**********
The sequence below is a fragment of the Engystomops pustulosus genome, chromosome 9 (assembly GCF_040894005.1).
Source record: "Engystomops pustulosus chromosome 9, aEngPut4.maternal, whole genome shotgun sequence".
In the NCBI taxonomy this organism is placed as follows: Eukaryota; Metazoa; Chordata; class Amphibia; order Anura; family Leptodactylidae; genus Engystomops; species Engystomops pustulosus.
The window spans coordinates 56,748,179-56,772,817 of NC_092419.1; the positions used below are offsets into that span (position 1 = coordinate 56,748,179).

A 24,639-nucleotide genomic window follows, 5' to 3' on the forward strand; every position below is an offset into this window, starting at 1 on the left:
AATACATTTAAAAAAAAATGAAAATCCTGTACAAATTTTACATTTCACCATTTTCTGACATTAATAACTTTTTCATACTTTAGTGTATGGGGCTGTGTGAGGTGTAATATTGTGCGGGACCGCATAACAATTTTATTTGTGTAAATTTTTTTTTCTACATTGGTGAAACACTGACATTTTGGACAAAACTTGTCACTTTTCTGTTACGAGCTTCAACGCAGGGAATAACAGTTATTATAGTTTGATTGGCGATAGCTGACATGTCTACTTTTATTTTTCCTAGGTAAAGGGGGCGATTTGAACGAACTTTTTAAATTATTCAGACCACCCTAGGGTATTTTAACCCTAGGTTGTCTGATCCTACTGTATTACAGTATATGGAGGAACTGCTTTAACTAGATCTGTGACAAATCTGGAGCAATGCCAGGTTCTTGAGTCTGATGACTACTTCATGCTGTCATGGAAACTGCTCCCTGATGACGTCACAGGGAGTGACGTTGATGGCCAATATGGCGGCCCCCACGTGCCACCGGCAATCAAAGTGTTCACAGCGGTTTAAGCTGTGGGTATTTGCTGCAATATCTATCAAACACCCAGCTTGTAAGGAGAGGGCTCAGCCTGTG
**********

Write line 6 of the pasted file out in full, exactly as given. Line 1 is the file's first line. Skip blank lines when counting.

AATACATTTAAAAAAAAATGAAAATCCTGTACAAATTTTACATTTCACCATTTTCTGACATTAATAACTTTTTCATACTTTAGTGTATGGGGCTGTGTGAGGTGTAATATTGTGCGGGACCGCATAACAATTTTATTTGTGTAAATTTTTTTTTCTACATTGGTGAAACACTGACATTTTGGACAAAACTTGTCACTTTTCTGTTACGAGCTTCAACGCAGGGAATAACAGTTATTATAGTTTGATTGGCGATAGCTGACATGTCTACTTTTATTTTTCCTAGGTAAAGGGGGCGATTTGAACGAACTTTTTAAATTATTCAGACCACCCTAGGGTATTTTAACCCTAGGTTGTCTGATCCTACTGTATTACAGTATATGGAGGAACTGCTTTAACTAGATCTGTGACAAATCTGGAGCAATGCCAGGTTCTTGAGTCTGATGACTACTTCATGCTGTCATGGAAACTGCTCCCTGATGACGTCACAGGGAGTGACGTTGATGGCCAATATGGCGGCCCCCACGTGCCACCGGCAATCAAAGTGTTCACAGCGGTTTAAGCTGTGGGTATTTGCTGCAATATCTATCAAACACCCAGCTTGTAAGGAGAGGGCTCAGCCTGTG